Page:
Each year, Good Shepherd Sunday marks the beginning of National Vocations Awareness Week. To mark this, the two most recently ordained priests for the Diocese of Palmerston North share some reflections on their own vocation.
You can also find a range of stories published recently in WelCom here: https://www.wn.catholic.org.nz/adw_welcom/day-of-prayer-for-vocations/
Fr Trung is the Vocations Director for the Diocese of Palmerston North and in this reflection he speaks about his upbringing in Vietnam, his family and the support he and his siblings are grateful for in the content of their own vocations.
For most Vietnamese babies, when they get baptized, the parents choose a patron saint for them. It is not recorded in the civil documents, but it will be in the baptism record.
I was born and raised in a catholic family. I am one of seven children. Many of you would know that there are six boys and one girl in my family. Lien, my sister, has survived and now is a happy mum!
Our parents have chosen St Joseph as the patron saint for three of the boys and St Peter for the other three, and Lien is Mary. My parents told me that they prayed hard that there might be one of us who would become a priest in the future, especially from those who they chose St Peter as their patron saint.
Well, God must have been listening! Two “Josephs” and two “Peters” are following the vocation to the priesthood. I got ordained as a priest on 6 June 2020. On 27 May 2023, my younger brother, who belongs to The Missionaries of St. Charles – Scalabrinians, will be ordained as a priest in Atlanta, US. On 10 June 2023, my older brother will be ordained as a transitional deacon for the Archdiocese of Washington DC, and my youngest brother has made his First Profession and is studying in Rome with the Institute of Charity (The Rosminians).
When I talk to my brothers, they always tell me that we cannot follow this journey without the grace of God, and without the prayers of so many people, and especially their help and support. We are always grateful for that.
I ask you humbly to pray for me and all the priests that we may serve God and you, His people, ever more faithfully.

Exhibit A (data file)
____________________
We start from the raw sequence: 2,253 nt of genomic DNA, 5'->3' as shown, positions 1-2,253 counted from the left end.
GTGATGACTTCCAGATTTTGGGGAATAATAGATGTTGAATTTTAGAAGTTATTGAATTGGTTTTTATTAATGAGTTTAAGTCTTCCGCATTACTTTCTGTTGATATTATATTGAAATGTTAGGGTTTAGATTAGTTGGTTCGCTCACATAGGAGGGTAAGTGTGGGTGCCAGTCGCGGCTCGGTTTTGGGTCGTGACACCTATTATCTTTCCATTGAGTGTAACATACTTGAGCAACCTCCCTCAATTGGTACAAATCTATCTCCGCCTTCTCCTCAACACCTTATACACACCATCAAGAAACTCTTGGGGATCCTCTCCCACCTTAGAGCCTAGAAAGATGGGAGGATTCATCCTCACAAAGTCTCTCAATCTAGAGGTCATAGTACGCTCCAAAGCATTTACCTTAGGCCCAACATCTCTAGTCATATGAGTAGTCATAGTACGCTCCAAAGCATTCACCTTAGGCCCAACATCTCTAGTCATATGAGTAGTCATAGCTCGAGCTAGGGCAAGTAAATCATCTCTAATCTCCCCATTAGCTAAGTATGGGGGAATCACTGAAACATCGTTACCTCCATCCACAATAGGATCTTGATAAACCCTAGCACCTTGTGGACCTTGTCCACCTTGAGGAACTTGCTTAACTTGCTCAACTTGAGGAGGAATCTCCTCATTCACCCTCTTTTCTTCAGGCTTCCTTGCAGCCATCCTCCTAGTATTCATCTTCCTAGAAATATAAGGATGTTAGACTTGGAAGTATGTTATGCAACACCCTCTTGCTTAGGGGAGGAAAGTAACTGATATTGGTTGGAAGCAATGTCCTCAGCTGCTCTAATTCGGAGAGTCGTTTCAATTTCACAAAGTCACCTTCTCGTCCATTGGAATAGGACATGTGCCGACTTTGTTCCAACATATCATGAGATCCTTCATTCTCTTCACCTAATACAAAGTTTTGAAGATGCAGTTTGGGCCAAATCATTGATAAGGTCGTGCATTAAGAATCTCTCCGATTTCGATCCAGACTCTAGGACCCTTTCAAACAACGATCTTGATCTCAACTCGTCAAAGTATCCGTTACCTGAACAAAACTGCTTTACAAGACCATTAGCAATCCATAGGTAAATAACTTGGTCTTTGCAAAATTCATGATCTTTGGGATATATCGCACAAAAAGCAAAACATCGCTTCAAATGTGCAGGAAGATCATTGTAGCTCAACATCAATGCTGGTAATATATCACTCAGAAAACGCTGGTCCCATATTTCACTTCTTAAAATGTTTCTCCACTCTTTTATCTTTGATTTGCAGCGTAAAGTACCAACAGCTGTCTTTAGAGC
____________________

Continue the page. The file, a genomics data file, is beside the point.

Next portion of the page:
To young people, DO NOT BE AFRAID to follow the vocation to the priesthood or Religious Life. As human beings, we are all limited, fragile, and we do not feel worthy of this vocation. But are you willing? By the grace of God, you can become his instrument to spread the good news, bringing God’s love to His people through the sacraments, through the consecrated life and through joyful ministry along the hikoi of life.
Fr Vui is currently based in the Catholic Parish of New Plymouth and was ordained in 2019. Recently Fr Vui released a book about the first few years of Priesthood. His reflections on why he wrote the book are below.
Like marriages, the first five years of the priesthood are often the most challenging. There are many books about the first five years of marriage, but not many about the priesthood. So I wrote this book, Priest A Man of Prayer, as I needed to read it.
I have prayed and tried to grow in my relationship with God for years. There were good, bad, and ugly days on this spiritual journey. Sometimes I felt I was in good shape with God. Other times, I thought I was far away from Him.
After my Ordination in 2019, I was so happy to be a priest. Yet soon after, I realised things, especially prayers, do not get easier. I started to accept that prayer life is a relationship with God. This relationship is organic. Like a garden, it needs to be watered and looked after regularly.
Everyone knows that truth, but it is always hard to keep going. Whether you are a saint or a sinner, the question is the same: how do we keep going in our union with God? This book lists spiritual principles and practices that have helped and guided me in the new priestly journey. I wrote it primarily for me, other young priests and senior seminarians soon to be ordained. But I think the principles apply almost to everyone trying to grow holiness and live a spiritual union with God. Many ideas I stole from others, and I hope you’ll find something worth stealing too.